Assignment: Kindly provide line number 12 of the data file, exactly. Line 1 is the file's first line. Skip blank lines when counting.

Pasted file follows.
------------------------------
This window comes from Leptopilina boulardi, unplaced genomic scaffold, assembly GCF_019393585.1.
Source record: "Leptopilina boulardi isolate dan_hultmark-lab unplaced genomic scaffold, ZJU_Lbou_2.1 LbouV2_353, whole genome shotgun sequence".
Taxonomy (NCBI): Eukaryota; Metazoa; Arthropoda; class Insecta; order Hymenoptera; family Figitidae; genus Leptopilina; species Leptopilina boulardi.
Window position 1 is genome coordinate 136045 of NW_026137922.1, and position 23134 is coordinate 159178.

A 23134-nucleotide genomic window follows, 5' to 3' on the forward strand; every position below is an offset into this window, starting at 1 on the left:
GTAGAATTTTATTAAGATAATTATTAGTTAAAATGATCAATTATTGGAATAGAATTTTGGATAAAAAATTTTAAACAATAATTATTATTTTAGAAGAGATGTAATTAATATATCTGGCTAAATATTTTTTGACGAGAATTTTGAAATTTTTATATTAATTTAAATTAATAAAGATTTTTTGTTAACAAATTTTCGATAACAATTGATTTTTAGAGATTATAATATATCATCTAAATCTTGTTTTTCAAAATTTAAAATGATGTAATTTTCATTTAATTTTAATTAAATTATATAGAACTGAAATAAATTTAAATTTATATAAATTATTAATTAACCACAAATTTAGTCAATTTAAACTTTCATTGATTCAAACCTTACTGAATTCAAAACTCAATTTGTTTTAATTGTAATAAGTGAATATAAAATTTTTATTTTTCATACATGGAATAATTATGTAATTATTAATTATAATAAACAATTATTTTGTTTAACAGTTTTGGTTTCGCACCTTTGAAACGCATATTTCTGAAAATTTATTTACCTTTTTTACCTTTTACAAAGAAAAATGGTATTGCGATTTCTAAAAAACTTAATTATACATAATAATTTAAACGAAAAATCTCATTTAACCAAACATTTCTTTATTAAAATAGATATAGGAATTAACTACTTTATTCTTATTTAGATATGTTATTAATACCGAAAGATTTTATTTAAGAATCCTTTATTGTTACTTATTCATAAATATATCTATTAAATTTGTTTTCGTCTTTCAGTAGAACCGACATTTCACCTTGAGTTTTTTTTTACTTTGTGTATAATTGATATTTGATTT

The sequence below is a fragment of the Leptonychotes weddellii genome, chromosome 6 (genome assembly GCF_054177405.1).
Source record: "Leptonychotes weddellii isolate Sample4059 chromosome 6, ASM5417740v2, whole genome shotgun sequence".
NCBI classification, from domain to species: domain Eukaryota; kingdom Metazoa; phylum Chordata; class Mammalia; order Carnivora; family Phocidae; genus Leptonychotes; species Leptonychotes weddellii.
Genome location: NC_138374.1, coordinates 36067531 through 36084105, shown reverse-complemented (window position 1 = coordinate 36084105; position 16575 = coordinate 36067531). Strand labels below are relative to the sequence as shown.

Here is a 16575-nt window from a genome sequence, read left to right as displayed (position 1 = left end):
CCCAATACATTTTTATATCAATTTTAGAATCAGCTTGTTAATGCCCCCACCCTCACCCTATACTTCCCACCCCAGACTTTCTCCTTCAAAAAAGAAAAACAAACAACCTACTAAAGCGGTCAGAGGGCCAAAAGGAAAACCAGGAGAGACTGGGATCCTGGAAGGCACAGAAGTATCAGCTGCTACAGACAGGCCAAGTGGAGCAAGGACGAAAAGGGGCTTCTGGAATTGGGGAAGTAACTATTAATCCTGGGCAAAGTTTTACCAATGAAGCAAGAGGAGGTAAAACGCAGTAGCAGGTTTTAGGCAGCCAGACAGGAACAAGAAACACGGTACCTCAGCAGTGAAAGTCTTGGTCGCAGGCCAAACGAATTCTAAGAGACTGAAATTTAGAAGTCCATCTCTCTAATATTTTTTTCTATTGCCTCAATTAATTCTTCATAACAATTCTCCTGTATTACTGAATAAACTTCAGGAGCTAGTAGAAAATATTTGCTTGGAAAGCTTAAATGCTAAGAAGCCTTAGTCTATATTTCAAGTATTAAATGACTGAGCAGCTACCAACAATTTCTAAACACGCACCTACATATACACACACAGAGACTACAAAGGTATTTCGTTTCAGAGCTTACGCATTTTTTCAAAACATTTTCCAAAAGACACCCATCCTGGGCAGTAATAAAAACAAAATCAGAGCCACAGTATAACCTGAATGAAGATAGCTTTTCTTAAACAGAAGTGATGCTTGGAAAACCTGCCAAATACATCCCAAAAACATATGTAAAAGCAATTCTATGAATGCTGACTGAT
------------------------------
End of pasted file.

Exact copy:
CCCAATACATTTTTATATCAATTTTAGAATCAGCTTGTTAATGCCCCCACCCTCACCCTATACTTCCCACCCCAGACTTTCTCCTTCAAAAAAGAAAAACAAACAACCTACTAAAGCGGTCAGAGGGCCAAAAGGAAAACCAGGAGAGACTGGGATCCTGGAAGGCACAGAAGTATCAGCTGCTACAGACAGGCCAAGTGGAGCAAGGACGAAAAGGGGCTTCTGGAATTGGGGAAGTAACTATTAATCCTGGGCAAAGTTTTACCAATGAAGCAAGAGGAGGTAAAACGCAGTAGCAGGTTTTAGGCAGCCAGACAGGAACAAGAAACACGGTACCTCAGCAGTGAAAGTCTTGGTCGCAGGCCAAACGAATTCTAAGAGACTGAAATTTAGAAGTCCATCTCTCTAATATTTTTTTCTATTGCCTCAATTAATTCTTCATAACAATTCTCCTGTATTACTGAATAAACTTCAGGAGCTAGTAGAAAATATTTGCTTGGAAAGCTTAAATGCTAAGAAGCCTTAGTCTATATTTCAAGTATTAAATGACTGAGCAGCTACCAACAATTTCTAAACACGCACCTACATATACACACACAGAGACTACAAAGGTATTTCGTTTCAGAGCTTACGCATTTTTTCAAAACATTTTCCAAAAGACACCCATCCTGGGCAGTAATAAAAACAAAATCAGAGCCACAGTATAACCTGAATGAAGATAGCTTTTCTTAAACAGAAGTGATGCTTGGAAAACCTGCCAAATACATCCCAAAAACATATGTAAAAGCAATTCTATGAATGCTGACTGAT